Timer 2 interrupt occurs when either timer 2overflows or a capture event occurs. Each time a rising edge is detected, capture interrupt flag is set in the timer status register, TIMx_SR and the current timer count in TIMx_CNT register is stored in the corresponding TIMx_CCRn register. The time between two rising edges is captured and calculated in the interrupt sub-routine. Sometimes the time between these two edges may get long and so the timer may overflow. This is checked by the update interrupt flag. Using the time difference between two edge captures we can compute time period and thereby frequency. The following piece of code does this:

 

 end_time = TIM2_CCR1;
 pulse_ticks = ((overflow_count << 16) - start_time + end_time);
 start_time = end_time;

 

The segment of the code shown below actually computes input waveform frequency.

f = (float)pulse_ticks;
f = (1000000 / f);


After completing calculations, a LCD display shows the value of frequency.

The following hardware setup is used for this demo:

Setup 7

#include "TIM_common.h"
#include "TIM2.h"  
#include "TIM3.h"
#include "AFIO.h"
#include "GPIO.h"
 
sbit LCD_RS at GPIOD_ODR.B8;
sbit LCD_EN at GPIOD_ODR.B9;
sbit LCD_D4 at GPIOD_ODR.B10;
sbit LCD_D5 at GPIOD_ODR.B11;
sbit LCD_D6 at GPIOD_ODR.B12;
sbit LCD_D7 at GPIOD_ODR.B13;
 
unsigned int overflow_count = 0;
unsigned long pulse_ticks = 0;
unsigned long start_time = 0;
unsigned long end_time = 0;
float f = 0.0;
 
void setup();
void setup_IO();
void setup_TIM2();
void setup_TIM3();
 
void TIM2_ISR()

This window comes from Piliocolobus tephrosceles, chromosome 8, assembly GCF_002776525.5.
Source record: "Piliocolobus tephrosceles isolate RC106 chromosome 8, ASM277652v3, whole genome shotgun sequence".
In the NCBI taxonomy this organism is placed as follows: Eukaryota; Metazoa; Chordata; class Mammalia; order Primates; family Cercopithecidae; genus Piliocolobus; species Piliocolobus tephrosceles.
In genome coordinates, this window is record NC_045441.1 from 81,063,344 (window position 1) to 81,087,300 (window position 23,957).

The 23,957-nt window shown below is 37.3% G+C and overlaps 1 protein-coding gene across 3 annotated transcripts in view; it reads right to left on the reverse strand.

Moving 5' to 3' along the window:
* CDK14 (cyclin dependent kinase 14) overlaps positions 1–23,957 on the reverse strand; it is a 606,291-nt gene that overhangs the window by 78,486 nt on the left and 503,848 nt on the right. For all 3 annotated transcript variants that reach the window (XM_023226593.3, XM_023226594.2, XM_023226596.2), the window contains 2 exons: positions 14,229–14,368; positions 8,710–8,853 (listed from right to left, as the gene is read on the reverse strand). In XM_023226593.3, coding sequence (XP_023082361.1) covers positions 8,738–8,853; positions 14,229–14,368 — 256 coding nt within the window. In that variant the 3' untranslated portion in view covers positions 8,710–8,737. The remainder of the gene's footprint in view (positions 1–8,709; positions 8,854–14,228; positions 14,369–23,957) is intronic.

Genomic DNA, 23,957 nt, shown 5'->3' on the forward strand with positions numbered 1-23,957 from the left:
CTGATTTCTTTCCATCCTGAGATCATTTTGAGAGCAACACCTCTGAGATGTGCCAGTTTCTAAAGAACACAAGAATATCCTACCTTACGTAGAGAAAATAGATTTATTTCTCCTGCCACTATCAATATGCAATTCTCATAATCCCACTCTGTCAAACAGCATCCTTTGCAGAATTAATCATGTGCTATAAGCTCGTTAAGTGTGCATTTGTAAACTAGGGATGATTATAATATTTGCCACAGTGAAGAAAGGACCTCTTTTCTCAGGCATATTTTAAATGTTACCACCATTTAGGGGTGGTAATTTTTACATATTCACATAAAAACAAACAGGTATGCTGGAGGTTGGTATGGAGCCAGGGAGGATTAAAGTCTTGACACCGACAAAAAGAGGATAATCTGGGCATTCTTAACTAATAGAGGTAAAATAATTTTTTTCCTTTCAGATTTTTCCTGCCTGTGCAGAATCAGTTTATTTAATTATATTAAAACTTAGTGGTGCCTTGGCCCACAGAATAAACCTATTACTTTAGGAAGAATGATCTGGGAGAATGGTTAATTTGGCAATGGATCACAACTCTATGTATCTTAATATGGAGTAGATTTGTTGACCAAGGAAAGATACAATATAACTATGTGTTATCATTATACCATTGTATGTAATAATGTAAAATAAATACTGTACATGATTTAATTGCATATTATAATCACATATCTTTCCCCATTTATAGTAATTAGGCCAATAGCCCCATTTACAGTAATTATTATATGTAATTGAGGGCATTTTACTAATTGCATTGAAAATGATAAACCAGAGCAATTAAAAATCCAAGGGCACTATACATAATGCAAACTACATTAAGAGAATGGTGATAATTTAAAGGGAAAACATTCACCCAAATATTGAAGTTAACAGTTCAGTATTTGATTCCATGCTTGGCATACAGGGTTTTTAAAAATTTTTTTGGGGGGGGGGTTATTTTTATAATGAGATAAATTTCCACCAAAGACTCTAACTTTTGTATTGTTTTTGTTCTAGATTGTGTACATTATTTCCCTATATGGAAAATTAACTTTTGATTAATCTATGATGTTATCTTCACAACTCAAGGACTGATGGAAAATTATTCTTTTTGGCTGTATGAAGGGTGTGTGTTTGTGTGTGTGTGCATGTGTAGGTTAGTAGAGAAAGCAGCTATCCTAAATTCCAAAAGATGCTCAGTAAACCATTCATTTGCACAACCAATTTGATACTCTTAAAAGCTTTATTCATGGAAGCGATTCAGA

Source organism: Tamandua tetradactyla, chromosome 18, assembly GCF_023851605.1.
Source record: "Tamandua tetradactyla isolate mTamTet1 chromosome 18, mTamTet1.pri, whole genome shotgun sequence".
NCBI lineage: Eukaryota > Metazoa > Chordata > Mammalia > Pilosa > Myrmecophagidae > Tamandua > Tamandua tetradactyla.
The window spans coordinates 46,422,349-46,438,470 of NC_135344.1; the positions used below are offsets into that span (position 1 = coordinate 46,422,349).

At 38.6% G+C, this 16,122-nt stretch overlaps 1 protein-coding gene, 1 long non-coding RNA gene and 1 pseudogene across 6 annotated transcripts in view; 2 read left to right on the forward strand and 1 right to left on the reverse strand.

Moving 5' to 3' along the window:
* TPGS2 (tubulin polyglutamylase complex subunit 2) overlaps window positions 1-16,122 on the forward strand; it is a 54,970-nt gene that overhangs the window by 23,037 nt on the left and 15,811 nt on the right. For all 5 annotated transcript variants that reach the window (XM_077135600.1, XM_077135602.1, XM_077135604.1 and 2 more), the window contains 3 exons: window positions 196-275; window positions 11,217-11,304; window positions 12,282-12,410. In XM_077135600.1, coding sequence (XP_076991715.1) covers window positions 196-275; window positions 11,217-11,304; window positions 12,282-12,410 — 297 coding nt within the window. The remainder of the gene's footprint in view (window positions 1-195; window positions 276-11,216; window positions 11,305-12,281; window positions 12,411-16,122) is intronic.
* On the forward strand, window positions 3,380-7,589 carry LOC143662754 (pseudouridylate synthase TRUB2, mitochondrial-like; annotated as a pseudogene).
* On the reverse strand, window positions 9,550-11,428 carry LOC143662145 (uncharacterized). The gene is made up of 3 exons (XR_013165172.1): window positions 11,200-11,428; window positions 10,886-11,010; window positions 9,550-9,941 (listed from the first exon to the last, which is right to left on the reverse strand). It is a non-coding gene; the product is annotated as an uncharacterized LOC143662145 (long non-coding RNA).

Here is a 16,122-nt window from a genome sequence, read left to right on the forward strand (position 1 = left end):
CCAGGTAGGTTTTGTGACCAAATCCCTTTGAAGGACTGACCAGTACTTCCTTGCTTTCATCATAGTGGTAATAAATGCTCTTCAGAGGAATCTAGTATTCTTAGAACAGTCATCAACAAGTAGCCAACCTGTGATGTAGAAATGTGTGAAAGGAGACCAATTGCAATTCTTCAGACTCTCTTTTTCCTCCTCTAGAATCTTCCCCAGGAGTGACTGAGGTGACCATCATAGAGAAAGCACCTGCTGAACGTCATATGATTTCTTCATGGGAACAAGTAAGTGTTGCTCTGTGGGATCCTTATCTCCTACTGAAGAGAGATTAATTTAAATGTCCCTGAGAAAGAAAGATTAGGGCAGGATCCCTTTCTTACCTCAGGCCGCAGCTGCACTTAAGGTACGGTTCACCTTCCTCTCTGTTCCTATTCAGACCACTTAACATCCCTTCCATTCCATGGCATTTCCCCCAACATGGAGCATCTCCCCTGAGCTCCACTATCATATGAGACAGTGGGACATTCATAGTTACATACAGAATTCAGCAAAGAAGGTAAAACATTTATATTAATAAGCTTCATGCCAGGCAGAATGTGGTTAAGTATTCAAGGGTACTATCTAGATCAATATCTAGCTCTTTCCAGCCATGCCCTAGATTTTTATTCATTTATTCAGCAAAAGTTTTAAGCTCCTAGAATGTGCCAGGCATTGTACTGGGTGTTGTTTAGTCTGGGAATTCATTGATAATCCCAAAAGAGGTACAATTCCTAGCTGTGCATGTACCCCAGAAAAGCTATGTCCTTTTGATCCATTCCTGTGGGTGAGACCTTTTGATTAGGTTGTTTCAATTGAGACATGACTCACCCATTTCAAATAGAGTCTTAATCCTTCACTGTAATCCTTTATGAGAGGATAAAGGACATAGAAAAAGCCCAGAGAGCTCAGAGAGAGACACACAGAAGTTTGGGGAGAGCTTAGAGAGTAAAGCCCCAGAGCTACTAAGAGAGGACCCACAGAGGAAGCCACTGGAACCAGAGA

iv IVT_INT_TIM2 
ics ICS_AUTO 
{
    if(TIM2_SRbits.UIF == 1)
    {
        TIM2_SRbits.UIF = 0;
        overflow_count++;
    }
    
    if(TIM2_SRbits.CC1IF == 1)
    {
        TIM2_SRbits.CC1IF = 0;
        end_time = TIM2_CCR1;
        pulse_ticks = ((overflow_count << 16) - start_time + end_time);
        start_time = end_time;
        overflow_count = 0;
    }
}
 
void main() 
{
     char txt[15];
     
     setup();
     
     while(1)
     {
             f = (float)pulse_ticks;
             f = (1000000 / f);
             lcd_out(2, 1, "               ");
             FloatToStr(f, txt);
             lcd_out(2, 1, txt);
             delay_ms(600);
     };
}
 
void setup()
{
     setup_IO();
     
     setup_TIM2();
     setup_TIM3();
     
     Lcd_Init();
     Lcd_Cmd(_LCD_CLEAR);
     Lcd_Cmd(_LCD_CURSOR_OFF);
     Lcd_Out(1, 1, "Frequency/Hz:");
}
 
void setup_IO()
{
     AFIO_enable(true);
     AFIO_remap(TIM2_not_remapped);
     AFIO_remap(TIM3_not_remapped);
     
     enable_GPIOA(true);
     setup_GPIOA(0, digital_input);
     enable_pull_down_GPIOA(0);
     setup_GPIOA(6, (AFIO_PP_output | output_mode_high_speed));
     
     enable_GPIOD(true);
     setup_GPIOD(8, (GPIO_PP_output | output_mode_low_speed));
     setup_GPIOD(9, (GPIO_PP_output | output_mode_low_speed));
     setup_GPIOD(10, (GPIO_PP_output | output_mode_low_speed));
     setup_GPIOD(11, (GPIO_PP_output | output_mode_low_speed));
     setup_GPIOD(12, (GPIO_PP_output | output_mode_low_speed));
     setup_GPIOD(13, (GPIO_PP_output | output_mode_low_speed));
}
 
void setup_TIM2()
{
     enable_TIM2(true);
     enable_TIM2_counter(false);
     TIM2_ARR = 0xFFFF;
     TIM2_PSC = 71;
     set_TIM2_counting_direction(up_counting);
     set_TIM2_clock_division(clock_division_tCK_INT);
     set_TIM2_CC1_selection(CC1_input_IC1_on_TI1);
     set_TIM2_CC1_state_and_polarity(enable, rising_edge);
     set_TIM2_IC1_input_prescalar(0);
     set_TIM2_IC1_filter(0);
     enable_TIM2_CC1_interrupt(true);
     enable_TIM2_update_interrupt(true);
     NVIC_IntEnable(IVT_INT_TIM2);
     EnableInterrupts();
     enable_TIM2_counter(true);
}
 
void setup_TIM3()
{
     enable_TIM3(true);
     enable_TIM3_counter(false);
     set_TIM3_counting_direction(up_counting);
     TIM3_ARR = 799;
     TIM3_PSC = 0;
     set_TIM3_OC1_compare_mode(PWM_mode_1);
     set_TIM3_CC1_state_and_polarity(enable, active_low);
     enable_TIM3_counter(true);
     TIM3_CCR1 = 400;
}

20151030_124326 20151030_124338

Demo video link: https://www.youtube.com/watch?v=cIz887UzTk8.